Sometimes our hands know exactly what to do, if only we'd let them, says the Japanese artist
A major fear that players often face is of fast passages. Demons interfere with the unconscious ability our hands have to do the job we have trained them to do.
I have discovered that there are several aspects involved in developing facility and the confidence to play quickly so that these doubts don't even arise.
First, let us look at the position of the hands. I believe balance at the cello is important: the two hands have a similar shape and must work as a team. Left-hand placement should be exactly the same as the right hand, the fingers forming a circle or egg shape with the thumb underneath.
The two hands should look identical, the left hand mimicking the right. They work as a team and each should possess the same type of energy. The left hand should be loose.
To fight tension you must have a sense that air can pass through your hand; it should feel open. I use a slightly slanted position in the left hand - not too square - with my palm slightly facing the floor. This way the hand remains in the same shape in all positions, which is very efficient.
Correct finger action is also important for facility. You will often hear me preach to my students; 'Avoid hitting the fingerboard or merely placing the fingers: drop them.'
Fingers should follow Newton's Universal Law of Gravitation, beginning slowly and speeding up as gravity causes them to accelerate towards the fingerboard. The speed at impact is the highest: this gives clarity to the sound. Instead of lifting the fingers vertically between notes, I pull my fingers off sideways, making a little plucking sound.
The gesture of each finger is therefore a little circle as it returns to the starting position above the string. I don't let my fingers curl all the way back into a fist but make sure that they are prepared by being over the string.
I am careful using extensions; they can freeze the left hand. My teacher, Hideo Saito, had us do many extension exercises, since we Japanese have rather small hands, while my other teacher, Janos Starker, tried to avoid them. My opinion is that extensions are practicable as long as you release the tension caused by stretching the hand. Once a note has sounded I stop pressing down on the string, releasing the pressure: overtones sound more pleasing to the ear than if you try to maintain the note using force through the finger. Even in extended positions you must consistently let go of tension.
Take, for example, a D major scale. I would practise playing the scale slowly, releasing the tension after each finger goes down. I would feel the energy and power in the first-finger D then relax before putting down the second-finger E. The whole hand should be free, flexible and resilient. In facf for me, resiliency and flexibility are the key words.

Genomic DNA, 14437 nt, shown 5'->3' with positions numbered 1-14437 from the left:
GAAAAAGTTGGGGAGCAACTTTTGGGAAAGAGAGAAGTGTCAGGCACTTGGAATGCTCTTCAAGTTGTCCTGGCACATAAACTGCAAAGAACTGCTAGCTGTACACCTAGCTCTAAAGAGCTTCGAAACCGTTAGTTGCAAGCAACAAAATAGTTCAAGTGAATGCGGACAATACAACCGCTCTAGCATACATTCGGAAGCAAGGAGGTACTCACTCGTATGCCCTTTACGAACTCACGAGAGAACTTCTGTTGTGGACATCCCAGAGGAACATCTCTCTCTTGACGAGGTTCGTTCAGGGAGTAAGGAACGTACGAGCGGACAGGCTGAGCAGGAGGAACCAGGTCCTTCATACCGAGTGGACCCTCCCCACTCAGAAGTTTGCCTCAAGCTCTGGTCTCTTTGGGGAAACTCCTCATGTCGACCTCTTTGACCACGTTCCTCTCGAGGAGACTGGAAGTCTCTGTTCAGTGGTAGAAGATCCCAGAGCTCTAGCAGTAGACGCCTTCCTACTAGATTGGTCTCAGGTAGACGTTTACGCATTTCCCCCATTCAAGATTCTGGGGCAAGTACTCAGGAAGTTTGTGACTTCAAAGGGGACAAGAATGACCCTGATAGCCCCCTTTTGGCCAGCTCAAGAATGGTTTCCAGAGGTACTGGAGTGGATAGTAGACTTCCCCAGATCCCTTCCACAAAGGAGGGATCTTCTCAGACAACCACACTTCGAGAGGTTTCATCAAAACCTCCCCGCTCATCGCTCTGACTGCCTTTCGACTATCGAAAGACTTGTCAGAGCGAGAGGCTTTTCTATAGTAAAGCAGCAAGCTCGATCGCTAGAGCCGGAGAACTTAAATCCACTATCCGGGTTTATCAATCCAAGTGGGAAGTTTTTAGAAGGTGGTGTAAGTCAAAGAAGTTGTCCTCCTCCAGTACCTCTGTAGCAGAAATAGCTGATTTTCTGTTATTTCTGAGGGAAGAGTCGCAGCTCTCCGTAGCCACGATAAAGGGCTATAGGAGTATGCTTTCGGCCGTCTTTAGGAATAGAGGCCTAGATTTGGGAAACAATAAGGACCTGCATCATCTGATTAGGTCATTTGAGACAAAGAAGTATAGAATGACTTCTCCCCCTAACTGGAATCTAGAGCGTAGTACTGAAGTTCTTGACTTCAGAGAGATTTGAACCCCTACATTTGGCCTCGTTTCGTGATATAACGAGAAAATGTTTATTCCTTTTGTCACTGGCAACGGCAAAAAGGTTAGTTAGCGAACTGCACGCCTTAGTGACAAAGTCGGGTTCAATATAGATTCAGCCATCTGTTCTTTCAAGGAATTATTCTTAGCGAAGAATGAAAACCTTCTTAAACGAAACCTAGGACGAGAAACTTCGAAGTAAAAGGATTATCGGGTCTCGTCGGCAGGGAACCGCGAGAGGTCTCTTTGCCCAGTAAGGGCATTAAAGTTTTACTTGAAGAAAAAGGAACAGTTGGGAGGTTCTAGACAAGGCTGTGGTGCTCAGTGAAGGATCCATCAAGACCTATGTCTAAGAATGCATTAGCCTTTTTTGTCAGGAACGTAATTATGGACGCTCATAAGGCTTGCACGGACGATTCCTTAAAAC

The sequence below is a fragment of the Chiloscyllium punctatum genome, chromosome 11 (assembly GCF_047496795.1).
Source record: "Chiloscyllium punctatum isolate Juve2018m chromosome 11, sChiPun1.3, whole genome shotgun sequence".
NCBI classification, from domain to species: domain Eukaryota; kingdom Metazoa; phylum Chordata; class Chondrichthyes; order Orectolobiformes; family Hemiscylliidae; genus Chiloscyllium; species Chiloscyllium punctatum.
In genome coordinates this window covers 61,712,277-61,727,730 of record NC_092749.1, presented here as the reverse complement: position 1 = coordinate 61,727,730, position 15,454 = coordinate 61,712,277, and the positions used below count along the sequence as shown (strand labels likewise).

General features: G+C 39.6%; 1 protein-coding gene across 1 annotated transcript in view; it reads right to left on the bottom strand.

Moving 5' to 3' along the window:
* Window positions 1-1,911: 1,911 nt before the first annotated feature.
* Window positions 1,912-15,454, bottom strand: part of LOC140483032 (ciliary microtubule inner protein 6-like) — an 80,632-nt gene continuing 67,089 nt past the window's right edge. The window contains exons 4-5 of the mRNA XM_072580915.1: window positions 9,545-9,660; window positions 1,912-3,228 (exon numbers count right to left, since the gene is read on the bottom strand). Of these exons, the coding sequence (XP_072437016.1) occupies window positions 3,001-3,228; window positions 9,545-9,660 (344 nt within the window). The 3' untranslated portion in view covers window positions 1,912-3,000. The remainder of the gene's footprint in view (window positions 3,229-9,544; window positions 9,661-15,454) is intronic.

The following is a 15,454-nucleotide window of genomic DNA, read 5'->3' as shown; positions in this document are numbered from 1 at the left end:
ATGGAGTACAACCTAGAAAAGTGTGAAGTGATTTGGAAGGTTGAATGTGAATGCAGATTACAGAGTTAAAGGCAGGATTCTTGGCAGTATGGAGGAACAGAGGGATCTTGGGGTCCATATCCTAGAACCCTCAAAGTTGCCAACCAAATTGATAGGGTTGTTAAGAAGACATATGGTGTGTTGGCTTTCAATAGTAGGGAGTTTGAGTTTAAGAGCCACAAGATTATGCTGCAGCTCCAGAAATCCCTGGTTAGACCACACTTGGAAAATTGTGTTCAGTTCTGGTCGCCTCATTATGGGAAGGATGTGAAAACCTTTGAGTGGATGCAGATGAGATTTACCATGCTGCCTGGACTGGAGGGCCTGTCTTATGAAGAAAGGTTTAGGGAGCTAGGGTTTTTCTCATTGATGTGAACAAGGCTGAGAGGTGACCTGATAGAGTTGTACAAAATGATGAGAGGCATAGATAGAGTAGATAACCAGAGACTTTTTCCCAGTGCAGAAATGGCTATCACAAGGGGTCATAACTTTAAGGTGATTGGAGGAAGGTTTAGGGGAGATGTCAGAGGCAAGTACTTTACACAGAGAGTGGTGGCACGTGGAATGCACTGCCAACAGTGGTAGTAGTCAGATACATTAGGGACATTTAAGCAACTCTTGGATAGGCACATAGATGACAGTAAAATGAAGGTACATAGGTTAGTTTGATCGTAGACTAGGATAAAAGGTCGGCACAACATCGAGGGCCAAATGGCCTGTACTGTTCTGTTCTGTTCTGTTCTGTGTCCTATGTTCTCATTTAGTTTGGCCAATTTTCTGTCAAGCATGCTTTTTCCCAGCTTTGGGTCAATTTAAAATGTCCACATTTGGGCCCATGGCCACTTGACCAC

Years ago I met Rostropovich in Japan when he was on his first tour from the Soviet Union. I played Tchaikovsky's Rococo Variations for him and he then asked me to play a scale. I couldn't, as I had never felt it was important to practise them. He sat and played etude after etude for me, from memory. This changed my mind - learning scales and memorising etudes is vital.
Because of that failure I emphasise this to students: scales are the basis of all technique, especially when gaining facility. To improve confidence at the fingerboard, practise scales with different rhythms, tempos and bowings, in sixths, thirds and octaves. I try to change fingerings and patterns as much as possible, since the fingering that works best for a difficult passage in a piece or concerto may not occur in regular scale systems, so it is best to play with all the different possibilities.
I use studies by Bazelaire, Feuillard, Starker, Duport, Popper and Piatti. These help the left and right hands. Students like to play pieces, but they have to learn exercises first! Also, I work with the metronome. This is good for the left hand as well as the music, and it gives a sense of control. I don't believe in metronomic control, but working with the metronome can help develop speed.
Everyone has the ability to play quickly, but it must be discovered and developed. It is not only a matter of moving quickly, but also of forming a sense of anticipation and the ability to think quickly. As an example, when learning the second movement of the Elgar Concerto I suggest starting by concentrating on each beat. As you gain confidence think about larger units to get the bigger picture.
Playing small groups will give the appearance that you are struggling and the phrase won't sound smooth to the audience. When you think of six- or eight-note groups, apply energy to the beginning of each group instead of equal emphasis on every note all the way through, which will only tire you. You must feel light and relaxed.
I like to emphasise using the whole body, not just the arm or hand. Don't spend too much time just thinking about the left hand. Make music!
This article was first published in The Strad's December 2003 issue.